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“Our study highlights the importance of the kidney-brain connection,” says Dr. Mark Fisher, professor of neurology in the UCI School of Medicine and corresponding author. “It was previously thought that CKD effects on the brain were due to hypertension. We discovered the first clear evidence that CKD can produce cerebrovascular disease independent of high blood pressure.” UCI School of Medicine

Irvine, Calif., May 3, 2023 — A study led by University of California, Irvine neurology and nephrology experts has revealed the first clear link between chronic kidney disease and increased cerebrovascular disease. It was previously thought that renal disease’s effects on the brain were largely due to hypertension, but researchers discovered that CKD promoted the development of cerebral microhemorrhages independent of blood pressure.

Findings, recently published online in the Journal of Neuroinflammation, show that a mix of gut-derived bacteria-dependent toxins and urea, which accumulates in kidney failure, can cause vascular injury and microhemorrhages in the brain.

“CKD is increasingly recognized as a stroke risk factor, but its exact relationship with cerebrovascular disease is not well understood. Our study provides crucial insights into the underlying mechanisms of brain injury that can occur in CKD, offering new therapeutic targets that involve treating kidney disease,” said Dr. Mark Fisher, professor of neurology in the UCI School of Medicine and corresponding author. “Observations have shown that people with advanced kidney disease are at a higher risk for stroke, suggesting that we can ultimately enhance brain health by reducing renal disease.”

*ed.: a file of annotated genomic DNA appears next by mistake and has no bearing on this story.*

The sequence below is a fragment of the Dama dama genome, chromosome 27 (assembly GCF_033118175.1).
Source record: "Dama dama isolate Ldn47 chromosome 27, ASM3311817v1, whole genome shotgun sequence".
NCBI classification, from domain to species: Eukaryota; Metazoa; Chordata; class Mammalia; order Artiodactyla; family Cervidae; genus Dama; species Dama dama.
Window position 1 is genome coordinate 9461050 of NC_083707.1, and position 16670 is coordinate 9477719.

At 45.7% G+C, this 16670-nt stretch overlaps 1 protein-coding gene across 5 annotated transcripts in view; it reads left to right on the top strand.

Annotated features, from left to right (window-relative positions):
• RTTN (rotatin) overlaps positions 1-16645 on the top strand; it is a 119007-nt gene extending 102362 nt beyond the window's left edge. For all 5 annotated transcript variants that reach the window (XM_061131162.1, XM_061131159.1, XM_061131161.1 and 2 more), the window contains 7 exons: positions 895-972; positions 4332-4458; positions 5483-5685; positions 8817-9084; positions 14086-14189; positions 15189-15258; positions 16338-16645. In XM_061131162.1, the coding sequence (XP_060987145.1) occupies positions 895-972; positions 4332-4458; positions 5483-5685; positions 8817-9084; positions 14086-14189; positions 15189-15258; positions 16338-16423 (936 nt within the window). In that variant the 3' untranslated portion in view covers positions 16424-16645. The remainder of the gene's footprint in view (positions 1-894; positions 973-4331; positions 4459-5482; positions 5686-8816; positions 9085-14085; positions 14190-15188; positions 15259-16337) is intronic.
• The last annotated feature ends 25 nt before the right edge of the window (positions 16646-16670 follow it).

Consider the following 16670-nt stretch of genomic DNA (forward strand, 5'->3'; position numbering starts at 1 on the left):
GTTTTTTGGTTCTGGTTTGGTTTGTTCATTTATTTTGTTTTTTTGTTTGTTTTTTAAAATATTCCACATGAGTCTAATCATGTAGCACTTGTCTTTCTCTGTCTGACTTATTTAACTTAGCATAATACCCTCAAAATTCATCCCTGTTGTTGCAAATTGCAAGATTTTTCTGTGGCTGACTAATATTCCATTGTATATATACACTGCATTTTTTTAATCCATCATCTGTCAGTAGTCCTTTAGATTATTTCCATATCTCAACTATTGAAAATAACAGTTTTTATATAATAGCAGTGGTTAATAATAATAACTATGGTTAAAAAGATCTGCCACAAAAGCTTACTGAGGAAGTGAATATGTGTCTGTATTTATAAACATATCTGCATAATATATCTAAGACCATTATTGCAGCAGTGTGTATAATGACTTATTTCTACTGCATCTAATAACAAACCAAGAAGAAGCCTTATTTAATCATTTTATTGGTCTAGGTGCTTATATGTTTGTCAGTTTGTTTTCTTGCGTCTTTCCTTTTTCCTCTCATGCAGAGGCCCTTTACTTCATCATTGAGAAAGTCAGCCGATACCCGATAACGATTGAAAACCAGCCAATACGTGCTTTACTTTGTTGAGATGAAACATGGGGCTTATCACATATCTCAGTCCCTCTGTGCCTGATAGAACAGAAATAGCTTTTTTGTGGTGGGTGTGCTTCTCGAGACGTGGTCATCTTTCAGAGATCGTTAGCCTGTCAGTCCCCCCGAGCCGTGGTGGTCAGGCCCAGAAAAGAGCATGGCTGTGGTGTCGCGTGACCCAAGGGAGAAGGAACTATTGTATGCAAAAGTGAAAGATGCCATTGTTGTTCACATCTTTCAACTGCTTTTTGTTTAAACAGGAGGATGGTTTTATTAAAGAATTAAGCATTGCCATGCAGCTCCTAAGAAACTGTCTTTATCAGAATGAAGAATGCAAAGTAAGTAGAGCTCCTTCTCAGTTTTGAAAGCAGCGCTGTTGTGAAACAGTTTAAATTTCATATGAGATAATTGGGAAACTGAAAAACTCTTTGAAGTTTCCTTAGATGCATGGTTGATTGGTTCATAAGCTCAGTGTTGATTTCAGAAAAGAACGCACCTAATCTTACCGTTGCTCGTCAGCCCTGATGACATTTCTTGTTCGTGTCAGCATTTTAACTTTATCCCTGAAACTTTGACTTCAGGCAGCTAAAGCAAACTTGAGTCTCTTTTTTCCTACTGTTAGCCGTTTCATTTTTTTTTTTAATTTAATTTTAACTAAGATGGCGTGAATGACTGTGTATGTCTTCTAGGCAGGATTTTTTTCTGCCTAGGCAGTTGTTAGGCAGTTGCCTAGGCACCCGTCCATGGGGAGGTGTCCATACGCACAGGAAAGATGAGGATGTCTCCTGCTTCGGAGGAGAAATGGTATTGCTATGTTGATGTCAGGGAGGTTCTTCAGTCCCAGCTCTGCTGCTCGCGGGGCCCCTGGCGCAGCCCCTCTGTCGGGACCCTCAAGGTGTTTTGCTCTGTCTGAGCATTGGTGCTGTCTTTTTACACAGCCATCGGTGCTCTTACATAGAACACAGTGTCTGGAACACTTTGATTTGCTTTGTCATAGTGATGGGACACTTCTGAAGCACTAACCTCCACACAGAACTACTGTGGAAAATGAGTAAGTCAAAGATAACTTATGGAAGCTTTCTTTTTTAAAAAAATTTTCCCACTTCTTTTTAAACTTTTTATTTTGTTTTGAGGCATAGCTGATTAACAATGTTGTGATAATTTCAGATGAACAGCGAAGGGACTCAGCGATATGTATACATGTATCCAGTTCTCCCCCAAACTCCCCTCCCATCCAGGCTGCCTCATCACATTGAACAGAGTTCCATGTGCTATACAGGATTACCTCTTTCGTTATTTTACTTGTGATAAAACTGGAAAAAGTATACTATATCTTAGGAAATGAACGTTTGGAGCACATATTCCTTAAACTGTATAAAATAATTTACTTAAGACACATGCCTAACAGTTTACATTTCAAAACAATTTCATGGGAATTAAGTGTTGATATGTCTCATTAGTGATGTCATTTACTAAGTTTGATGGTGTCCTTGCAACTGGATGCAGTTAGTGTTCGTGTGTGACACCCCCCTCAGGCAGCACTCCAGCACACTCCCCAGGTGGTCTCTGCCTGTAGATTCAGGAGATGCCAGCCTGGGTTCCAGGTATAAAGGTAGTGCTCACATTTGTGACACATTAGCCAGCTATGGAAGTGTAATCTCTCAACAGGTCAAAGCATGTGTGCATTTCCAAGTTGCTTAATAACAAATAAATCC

Researchers randomly divided aged female and male mice into control and CKD groups. They found that CKD produces brain microhemorrhages without hypertension and to a greater extent in mice with more severe kidney injury. They also observed a sex difference, whereby males showed a more pronounced increase in microhemorrhages than females.

“The effects of CKD are associated with blood-brain barrier impairment, which is caused by uremic toxins and microglia, the brain’s resident immune cells. We know that inflammatory cells in the brain play an important role in how CKD causes cerebrovascular disease, but we need to understand this relationship in better detail,” said Dr. Wei Ling Lau, associate professor of medicine-nephrology in the UCI School of Medicine. “It remains to be seen if just treating kidney disease by itself will improve brain health.”

The team also included researchers from the departments of neurology, medicine-nephrology, pathology & laboratory medicine in the UCI School of Medicine, the UCI Institute for Memory Impairments and Neurological Disorders, and the department of biomedical and pharmaceutical sciences in the School of Pharmacy at Chapman University.

This work was supported by National Institute of Neurological Disorders and Strokes under award numbers R01NS20989 and R01NS113337, and by the National Institutes of Aging, R01AG072896 and R01AG062840, of the National Institutes of Health.

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